As the image of a dead toddler on the shores of a Turkish beach reverberated this week, Conservative leader Stephen Harper defended Canada’s record when it comes to aiding displaced persons.
The federal Conservatives gave the green light Tuesday to one of the biggest energy projects out there – a $6.5-billion pipeline promising to open Alberta’s oilsands to the Asian market at the rate of more than half a million barrels a day.
But they seemed awfully sheepish about it.
Anna Mehler Paperny, Global News : Tuesday, February 12, 2013 1:05 PM
The federal government has no plans to help provinces with costs associated with its new rules on how to deal with mentally ill offenders.
Last week, Prime Minister Stephen Harper unveiled legislation that would crack down on people found not criminally responsible due to mental disorders. It would establish a “high risk” classification for those who have committed serious crimes and shift emphasis to victim impact when determining how long someone should stay in custody.
If courts and review boards take this legislation to heart it could mean more offenders in provincial forensic hospitals for a longer period of time.
Ottawa won’t pay for them.
Full story here.
Ottawa’s plan to crack down on mentally ill offenders could accomplish the opposite of its intent, critics say – pushing more people with mental illness into a prison system unable to treat them, and putting seriously ill patients in makeshift, less secure accommodation in overflowing forensic hospital wings.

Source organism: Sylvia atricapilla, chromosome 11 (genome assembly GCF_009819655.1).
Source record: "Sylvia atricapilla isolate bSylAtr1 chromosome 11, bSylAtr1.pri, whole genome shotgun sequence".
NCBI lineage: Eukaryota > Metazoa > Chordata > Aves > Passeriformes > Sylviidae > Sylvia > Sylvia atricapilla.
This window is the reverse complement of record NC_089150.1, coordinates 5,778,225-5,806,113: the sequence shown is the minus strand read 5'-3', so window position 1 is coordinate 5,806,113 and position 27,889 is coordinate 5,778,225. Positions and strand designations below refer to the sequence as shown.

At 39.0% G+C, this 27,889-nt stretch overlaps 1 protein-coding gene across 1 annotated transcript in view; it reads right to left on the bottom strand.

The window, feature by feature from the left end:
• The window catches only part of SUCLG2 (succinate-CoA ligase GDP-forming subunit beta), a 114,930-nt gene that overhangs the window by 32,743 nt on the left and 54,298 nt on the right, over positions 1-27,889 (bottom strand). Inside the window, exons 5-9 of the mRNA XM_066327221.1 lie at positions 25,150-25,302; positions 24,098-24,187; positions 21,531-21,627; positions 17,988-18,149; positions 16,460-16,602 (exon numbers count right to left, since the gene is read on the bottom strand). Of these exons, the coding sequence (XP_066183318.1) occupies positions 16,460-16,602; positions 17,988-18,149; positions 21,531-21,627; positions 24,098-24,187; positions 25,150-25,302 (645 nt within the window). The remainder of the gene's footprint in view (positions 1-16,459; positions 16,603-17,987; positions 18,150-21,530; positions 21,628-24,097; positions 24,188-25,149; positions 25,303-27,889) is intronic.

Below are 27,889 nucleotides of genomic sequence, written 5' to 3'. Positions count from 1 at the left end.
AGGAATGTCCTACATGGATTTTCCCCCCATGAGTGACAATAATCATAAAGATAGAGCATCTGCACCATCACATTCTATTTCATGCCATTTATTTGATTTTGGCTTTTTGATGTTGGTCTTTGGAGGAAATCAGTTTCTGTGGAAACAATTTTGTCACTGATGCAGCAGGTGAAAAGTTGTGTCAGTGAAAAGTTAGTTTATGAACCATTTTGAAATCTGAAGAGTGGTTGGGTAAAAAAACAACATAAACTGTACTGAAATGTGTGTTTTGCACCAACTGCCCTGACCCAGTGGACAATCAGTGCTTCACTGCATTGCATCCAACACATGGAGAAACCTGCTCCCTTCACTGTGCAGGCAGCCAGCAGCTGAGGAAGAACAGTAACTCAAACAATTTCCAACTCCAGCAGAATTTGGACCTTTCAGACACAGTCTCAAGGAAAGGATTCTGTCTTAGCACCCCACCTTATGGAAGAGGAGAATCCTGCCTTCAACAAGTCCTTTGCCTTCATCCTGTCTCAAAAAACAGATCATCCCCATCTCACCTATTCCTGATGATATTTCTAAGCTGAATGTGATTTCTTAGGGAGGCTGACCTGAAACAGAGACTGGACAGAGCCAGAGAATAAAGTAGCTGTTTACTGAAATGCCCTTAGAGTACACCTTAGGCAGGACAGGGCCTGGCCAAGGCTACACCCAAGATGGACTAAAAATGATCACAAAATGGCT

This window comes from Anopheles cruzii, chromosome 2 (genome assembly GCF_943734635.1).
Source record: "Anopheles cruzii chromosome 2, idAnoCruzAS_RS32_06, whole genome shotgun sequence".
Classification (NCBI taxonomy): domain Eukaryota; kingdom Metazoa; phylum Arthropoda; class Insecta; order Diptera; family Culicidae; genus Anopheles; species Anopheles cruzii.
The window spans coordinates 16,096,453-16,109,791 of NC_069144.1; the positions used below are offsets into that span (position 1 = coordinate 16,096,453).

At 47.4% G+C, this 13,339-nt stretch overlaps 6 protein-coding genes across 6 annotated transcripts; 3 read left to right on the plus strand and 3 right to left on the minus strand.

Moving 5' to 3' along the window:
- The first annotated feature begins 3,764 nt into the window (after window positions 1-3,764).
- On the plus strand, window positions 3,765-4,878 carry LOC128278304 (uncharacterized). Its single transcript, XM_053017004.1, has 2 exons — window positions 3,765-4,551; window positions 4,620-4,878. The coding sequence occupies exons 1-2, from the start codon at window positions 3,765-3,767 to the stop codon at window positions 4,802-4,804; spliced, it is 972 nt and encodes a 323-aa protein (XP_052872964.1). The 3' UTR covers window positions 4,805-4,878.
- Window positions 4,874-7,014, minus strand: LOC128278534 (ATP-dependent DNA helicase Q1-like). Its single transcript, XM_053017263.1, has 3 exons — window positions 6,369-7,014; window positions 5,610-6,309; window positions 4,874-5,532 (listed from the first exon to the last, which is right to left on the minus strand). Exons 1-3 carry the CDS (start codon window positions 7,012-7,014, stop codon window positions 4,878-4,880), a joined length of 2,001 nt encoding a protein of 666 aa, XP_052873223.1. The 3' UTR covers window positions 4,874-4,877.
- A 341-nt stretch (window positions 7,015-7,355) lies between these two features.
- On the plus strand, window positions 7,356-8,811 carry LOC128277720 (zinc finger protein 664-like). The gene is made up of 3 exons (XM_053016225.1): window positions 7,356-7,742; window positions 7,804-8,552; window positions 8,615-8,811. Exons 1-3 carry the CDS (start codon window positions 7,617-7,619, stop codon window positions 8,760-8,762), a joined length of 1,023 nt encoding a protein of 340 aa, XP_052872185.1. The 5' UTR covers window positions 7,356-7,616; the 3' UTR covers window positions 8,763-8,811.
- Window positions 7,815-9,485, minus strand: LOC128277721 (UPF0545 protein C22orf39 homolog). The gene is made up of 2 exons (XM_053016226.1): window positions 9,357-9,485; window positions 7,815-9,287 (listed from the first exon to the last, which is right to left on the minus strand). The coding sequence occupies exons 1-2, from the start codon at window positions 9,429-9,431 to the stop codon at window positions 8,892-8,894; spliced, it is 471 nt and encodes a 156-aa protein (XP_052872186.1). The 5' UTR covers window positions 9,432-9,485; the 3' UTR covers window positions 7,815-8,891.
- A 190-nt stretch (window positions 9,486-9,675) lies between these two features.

Full story here.
Wednesday, April 4, 2012 – Globe and Mail
ANNA MEHLER PAPERNY
Mexican President Felipe Calderon cites the arrest of Canadian consultant Cynthia Vanier on accusations of trying to smuggle one of Moammar Gadhafi’s sons out of Libya as a prime example of successful security co-operation between Mexico, Canada and the United States.
Thing is, Canada has yet to elucidate exactly what its role was in Ms. Vanier’s arrest and the investigation leading up to it – and her lawyer, among others, would really like to know.
Monday, July 18, 2011 – Globe and Mail
ANNA MEHLER PAPERNY
Canada incarcerates more convicted youth than almost any similarly industrialized country.
And new federal crime legislation is poised to drive those numbers higher, even though imprisoned teens are statistically less likely to get jobs after they’re released and, if anything, are more likely to reoffend.
Years after enacting laws that have been successful in reducing youth incarceration rates, Canada still sends five times more of its convicted teens into custody than England and Wales, according to data obtained from the British justice ministry and Statistics Canada’s justice arm.
ANNA MEHLER PAPERNY – Globe and Mail
Friday, June 03, 2011
Three decades after AIDS first collided with, then consumed Julio Montaner’s career, he still can’t get his words out quickly enough. He speaks in cascades, with the urgency of someone in danger of losing his audience.
But he has a much easier time getting people to listen to him now than he did even 10 years ago.
AIDS turns 30 this week – a milestone for a shape-shifting disease that specializes in targeting each society’s most powerless populations.
It’s also a milestone for the Argentinean-Canadian doctor, who was the first clinician in Canada to dedicate himself to solving the riddle of HIV/AIDS, long before becoming celebrated internationally as a research pioneer. He’s head of the B.C. Centre for Excellence in HIV/AIDS and past president of the International AIDS Society.